The city is moving ahead with its long-stalled plan for a two-way protected bike lane on Prospect Park West — despite the continued opposition of Borough President Markowitz and the drivers he says he represents.
The lane, which was approved last year, will stretch from Grand Army Plaza to Bartel Pritchard Square, and will run along the eastern curb alongside a lane of parked cars that will protect cyclists from car traffic.
But the new bike lane comes at a price — one that many opponents say is too steep: one lane of southbound car traffic will be eliminated from Park Slope’s speedway, and 22 parking spaces will be lost.
“It’s going to impact traffic terribly,” Jack Nayer, a Park Slope local, said at a public hearing on the subject on Monday night. “Just a few yards away is a bike lane — it’s called Prospect Park! Why not use that?”
Nayer echoed the concerns of perhaps half in the crowd of roughly 75 people who came to the informational “open house” at Congregation Beth Elohim on Eighth Avenue to learn about the looming project.
But city officials said that the lane would alleviate a pressing problem on the street: speeding traffic.
Many drivers are using Prospect Park West as if it were the Daytona Speedway — a claim backed up by recent research. On the eve of Monday night’s meeting, Park Slope Neighbors, a civic group that supports the bike lane, released a report that showed outrageous speeding on Prospect Park.
Volunteers from the group recently clocked cars and discovered that 85 percent exceeded the speed limit, with a startling 30 percent averaging 40 miles per hour or more.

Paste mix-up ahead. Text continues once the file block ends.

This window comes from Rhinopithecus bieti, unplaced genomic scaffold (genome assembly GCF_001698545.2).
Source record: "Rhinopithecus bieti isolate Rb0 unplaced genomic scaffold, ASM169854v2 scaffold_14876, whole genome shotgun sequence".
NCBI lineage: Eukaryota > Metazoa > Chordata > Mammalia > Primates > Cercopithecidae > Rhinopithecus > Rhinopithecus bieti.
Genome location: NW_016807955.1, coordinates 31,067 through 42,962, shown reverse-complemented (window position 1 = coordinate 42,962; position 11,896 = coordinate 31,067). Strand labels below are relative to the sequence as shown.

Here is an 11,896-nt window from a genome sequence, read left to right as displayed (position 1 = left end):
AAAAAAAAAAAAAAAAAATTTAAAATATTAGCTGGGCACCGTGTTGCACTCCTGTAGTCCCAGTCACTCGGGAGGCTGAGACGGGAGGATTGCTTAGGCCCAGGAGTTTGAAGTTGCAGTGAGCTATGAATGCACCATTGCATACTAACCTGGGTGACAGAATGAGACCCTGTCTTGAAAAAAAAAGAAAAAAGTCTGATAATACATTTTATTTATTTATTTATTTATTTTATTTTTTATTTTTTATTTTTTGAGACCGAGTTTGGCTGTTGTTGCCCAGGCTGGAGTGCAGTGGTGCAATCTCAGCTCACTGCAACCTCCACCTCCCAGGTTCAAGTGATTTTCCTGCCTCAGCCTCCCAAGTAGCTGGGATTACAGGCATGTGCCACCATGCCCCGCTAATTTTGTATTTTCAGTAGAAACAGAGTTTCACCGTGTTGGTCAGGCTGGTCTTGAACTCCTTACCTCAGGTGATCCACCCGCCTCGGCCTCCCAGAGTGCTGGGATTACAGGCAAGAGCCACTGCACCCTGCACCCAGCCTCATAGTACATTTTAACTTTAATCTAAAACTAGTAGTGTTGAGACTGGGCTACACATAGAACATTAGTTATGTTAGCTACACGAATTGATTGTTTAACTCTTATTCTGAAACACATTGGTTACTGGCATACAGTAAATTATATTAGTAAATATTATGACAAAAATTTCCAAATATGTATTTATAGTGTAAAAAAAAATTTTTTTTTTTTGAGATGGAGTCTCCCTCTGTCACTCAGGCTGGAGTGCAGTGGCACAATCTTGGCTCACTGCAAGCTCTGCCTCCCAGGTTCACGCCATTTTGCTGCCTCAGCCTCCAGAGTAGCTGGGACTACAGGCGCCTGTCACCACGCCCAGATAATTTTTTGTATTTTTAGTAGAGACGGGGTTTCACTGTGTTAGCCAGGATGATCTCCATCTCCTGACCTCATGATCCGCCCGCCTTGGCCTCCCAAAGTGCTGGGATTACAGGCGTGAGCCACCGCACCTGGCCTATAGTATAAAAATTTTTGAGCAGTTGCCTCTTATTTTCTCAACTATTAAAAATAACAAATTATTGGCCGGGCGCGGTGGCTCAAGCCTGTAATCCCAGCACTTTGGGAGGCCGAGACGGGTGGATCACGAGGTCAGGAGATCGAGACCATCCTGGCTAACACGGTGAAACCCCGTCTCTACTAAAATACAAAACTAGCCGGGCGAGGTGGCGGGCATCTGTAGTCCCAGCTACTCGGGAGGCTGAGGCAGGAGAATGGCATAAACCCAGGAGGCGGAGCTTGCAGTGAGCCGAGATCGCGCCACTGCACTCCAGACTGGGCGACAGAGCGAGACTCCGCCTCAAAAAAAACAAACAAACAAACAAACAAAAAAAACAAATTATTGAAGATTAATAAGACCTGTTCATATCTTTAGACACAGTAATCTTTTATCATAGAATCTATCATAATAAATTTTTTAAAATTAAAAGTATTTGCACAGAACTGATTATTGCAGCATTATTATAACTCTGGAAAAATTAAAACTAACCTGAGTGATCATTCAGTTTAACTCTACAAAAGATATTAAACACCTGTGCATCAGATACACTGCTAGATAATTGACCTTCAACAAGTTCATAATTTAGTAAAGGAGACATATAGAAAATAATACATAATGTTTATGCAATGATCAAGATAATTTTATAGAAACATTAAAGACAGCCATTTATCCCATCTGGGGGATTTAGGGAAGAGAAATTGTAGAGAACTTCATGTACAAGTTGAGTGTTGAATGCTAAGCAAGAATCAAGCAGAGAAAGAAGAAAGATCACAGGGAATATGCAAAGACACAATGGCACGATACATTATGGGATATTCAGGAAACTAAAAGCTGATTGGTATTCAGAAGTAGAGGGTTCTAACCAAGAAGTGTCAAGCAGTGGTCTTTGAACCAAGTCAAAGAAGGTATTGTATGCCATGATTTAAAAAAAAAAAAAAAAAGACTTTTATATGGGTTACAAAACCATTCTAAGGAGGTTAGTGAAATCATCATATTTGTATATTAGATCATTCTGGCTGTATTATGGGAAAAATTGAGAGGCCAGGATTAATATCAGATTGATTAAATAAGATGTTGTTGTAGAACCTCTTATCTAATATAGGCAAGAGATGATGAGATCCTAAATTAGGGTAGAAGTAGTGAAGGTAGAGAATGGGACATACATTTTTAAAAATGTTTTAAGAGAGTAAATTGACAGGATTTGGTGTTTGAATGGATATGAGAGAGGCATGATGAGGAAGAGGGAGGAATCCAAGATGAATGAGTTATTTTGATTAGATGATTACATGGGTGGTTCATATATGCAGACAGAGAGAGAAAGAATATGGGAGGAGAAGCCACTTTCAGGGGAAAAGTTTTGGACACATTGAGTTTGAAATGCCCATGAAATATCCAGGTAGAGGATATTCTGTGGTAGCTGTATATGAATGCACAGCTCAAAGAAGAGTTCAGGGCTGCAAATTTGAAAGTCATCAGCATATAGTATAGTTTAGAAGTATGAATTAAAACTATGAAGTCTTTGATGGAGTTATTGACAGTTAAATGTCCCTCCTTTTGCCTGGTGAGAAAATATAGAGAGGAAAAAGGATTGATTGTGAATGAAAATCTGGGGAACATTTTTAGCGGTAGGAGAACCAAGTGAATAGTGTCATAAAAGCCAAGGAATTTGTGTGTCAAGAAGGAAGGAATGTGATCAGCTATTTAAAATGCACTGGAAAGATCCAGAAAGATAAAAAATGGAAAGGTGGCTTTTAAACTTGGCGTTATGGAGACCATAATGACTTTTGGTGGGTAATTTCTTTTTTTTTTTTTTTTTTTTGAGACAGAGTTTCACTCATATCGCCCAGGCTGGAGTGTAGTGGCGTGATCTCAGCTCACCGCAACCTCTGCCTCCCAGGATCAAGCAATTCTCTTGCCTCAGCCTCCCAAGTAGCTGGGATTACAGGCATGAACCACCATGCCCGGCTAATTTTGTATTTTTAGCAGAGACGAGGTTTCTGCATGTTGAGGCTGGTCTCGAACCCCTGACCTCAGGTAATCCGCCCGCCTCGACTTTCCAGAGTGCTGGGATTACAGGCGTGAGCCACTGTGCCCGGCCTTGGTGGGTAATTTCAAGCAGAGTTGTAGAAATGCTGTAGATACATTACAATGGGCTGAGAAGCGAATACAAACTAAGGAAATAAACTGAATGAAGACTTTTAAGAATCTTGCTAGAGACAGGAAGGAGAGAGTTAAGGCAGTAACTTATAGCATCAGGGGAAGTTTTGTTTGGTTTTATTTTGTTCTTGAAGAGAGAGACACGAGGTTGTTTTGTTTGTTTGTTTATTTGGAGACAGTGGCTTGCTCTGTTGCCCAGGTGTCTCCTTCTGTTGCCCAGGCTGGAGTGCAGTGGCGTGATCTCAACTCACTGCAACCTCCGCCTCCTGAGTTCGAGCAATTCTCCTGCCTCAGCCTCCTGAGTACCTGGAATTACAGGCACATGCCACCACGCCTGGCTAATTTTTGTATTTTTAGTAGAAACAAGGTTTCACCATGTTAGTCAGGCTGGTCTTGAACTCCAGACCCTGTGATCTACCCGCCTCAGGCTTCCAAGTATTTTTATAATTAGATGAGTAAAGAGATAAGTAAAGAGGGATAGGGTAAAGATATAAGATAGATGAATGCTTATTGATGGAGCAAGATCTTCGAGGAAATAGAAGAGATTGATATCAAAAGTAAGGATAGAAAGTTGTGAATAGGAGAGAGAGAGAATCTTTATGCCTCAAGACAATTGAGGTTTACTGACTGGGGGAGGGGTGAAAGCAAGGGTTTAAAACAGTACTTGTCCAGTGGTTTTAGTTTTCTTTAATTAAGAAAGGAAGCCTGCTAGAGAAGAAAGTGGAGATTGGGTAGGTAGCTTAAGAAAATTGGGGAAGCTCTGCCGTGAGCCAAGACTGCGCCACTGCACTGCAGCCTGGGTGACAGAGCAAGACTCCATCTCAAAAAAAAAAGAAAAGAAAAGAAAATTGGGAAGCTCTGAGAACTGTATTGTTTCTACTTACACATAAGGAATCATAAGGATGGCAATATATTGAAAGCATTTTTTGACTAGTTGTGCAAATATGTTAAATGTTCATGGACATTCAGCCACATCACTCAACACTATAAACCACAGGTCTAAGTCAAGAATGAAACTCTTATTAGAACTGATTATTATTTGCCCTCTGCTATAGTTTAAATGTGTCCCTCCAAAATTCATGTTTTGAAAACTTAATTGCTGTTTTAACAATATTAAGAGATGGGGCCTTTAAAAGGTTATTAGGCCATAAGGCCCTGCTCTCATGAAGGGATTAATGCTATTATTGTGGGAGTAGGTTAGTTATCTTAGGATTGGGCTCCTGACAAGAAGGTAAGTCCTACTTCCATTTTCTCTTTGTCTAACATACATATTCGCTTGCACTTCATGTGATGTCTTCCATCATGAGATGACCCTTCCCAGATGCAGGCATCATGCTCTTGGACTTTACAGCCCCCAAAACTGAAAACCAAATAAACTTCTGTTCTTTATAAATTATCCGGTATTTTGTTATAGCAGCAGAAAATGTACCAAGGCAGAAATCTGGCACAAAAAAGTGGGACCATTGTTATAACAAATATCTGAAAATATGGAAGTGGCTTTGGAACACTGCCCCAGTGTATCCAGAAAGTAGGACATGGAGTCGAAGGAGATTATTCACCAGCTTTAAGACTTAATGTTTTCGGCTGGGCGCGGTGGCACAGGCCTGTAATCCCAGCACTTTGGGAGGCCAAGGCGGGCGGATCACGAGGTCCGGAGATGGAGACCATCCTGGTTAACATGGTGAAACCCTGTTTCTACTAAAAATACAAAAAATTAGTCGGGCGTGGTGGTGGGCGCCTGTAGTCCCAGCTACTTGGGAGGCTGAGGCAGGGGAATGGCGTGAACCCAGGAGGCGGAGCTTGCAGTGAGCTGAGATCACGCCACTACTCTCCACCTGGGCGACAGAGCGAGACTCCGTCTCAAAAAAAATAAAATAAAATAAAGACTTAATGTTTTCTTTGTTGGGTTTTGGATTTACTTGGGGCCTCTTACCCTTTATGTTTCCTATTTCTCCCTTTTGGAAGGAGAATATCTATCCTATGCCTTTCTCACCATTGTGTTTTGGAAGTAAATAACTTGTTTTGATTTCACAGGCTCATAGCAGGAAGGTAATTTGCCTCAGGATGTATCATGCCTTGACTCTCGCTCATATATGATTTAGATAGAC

A survey by the Department of Transportation also hinted at another problem that would be alleviated by the bike lane on Prospect Park West: cyclists riding where they aren’t supposed to.
A tally of 349 cyclists last year revealed that nearly half were riding on the sidewalk — a result of having no way to legally bicycle northbound in Prospect Park.
Borough President Markowitz doesn’t think the bike lane will fix these supposed problems. In an interview with WNYC earlier on Monday, he not only said he opposed the cycle path, but also took a swipe at Transportation Commissioner Janette Sadik-Khan.
“We just disagree on certain instances where I’m acutely aware that she wants to make it hard for those who choose to own automobiles,” Markowitz said. “I really believe that … she would like to see more people stop car usage and use their bicycles or walk.”
Markowitz later reiterated that he has supported some bike lanes in the past — including one on Ninth Street — but remains convinced that the Prospect Park West bike lane would cause traffic congestion and exacerbate the already woeful parking situation in Park Slope.
But supporters of the project sought to allay opponents’ fear over lost parking spaces, saying that the traffic-calming effect of the lane was worth the loss — an effect that drew some scoffs. Advocates also noted that the cuts proposed by the Metropolitan Transportation Authority would eliminate the B69 bus, which runs along Prospect Park West.
Eliminating the bus stops on that portion of the route should cover all of the 22 lost spaces, said Councilman Brad Lander (D–Park Slope).
“I am completely opposed to the MTA [service] cuts,” Lander said. “But that is a silver lining — if there is one.”
The Department of Transportation says that construction of the bike lane will begin in June, though it said the same thing last fall before Markowitz interceded, causing the near year-long delay.